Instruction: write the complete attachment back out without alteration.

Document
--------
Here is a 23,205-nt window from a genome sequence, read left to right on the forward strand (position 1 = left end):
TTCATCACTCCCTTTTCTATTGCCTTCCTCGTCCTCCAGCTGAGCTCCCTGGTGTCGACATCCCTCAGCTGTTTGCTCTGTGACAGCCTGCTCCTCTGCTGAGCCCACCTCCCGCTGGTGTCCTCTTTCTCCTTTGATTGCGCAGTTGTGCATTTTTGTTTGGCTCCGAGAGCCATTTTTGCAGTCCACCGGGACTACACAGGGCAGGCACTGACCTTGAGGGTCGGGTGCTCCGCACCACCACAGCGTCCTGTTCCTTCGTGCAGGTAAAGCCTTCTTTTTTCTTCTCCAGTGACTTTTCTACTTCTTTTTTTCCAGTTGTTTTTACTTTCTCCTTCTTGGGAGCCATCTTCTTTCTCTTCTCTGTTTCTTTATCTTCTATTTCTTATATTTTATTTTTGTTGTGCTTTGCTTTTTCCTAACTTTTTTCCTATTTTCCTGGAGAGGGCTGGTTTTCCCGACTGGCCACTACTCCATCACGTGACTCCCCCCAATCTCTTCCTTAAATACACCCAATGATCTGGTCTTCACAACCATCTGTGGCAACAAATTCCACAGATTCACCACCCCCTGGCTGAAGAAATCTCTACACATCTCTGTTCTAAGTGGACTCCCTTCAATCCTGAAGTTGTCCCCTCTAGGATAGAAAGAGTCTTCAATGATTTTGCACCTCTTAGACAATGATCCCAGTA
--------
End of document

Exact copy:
Here is a 23,205-nt window from a genome sequence, read left to right on the forward strand (position 1 = left end):
TTCATCACTCCCTTTTCTATTGCCTTCCTCGTCCTCCAGCTGAGCTCCCTGGTGTCGACATCCCTCAGCTGTTTGCTCTGTGACAGCCTGCTCCTCTGCTGAGCCCACCTCCCGCTGGTGTCCTCTTTCTCCTTTGATTGCGCAGTTGTGCATTTTTGTTTGGCTCCGAGAGCCATTTTTGCAGTCCACCGGGACTACACAGGGCAGGCACTGACCTTGAGGGTCGGGTGCTCCGCACCACCACAGCGTCCTGTTCCTTCGTGCAGGTAAAGCCTTCTTTTTTCTTCTCCAGTGACTTTTCTACTTCTTTTTTTCCAGTTGTTTTTACTTTCTCCTTCTTGGGAGCCATCTTCTTTCTCTTCTCTGTTTCTTTATCTTCTATTTCTTATATTTTATTTTTGTTGTGCTTTGCTTTTTCCTAACTTTTTTCCTATTTTCCTGGAGAGGGCTGGTTTTCCCGACTGGCCACTACTCCATCACGTGACTCCCCCCAATCTCTTCCTTAAATACACCCAATGATCTGGTCTTCACAACCATCTGTGGCAACAAATTCCACAGATTCACCACCCCCTGGCTGAAGAAATCTCTACACATCTCTGTTCTAAGTGGACTCCCTTCAATCCTGAAGTTGTCCCCTCTAGGATAGAAAGAGTCTTCAATGATTTTGCACCTCTTAGACAATGATCCCAGTA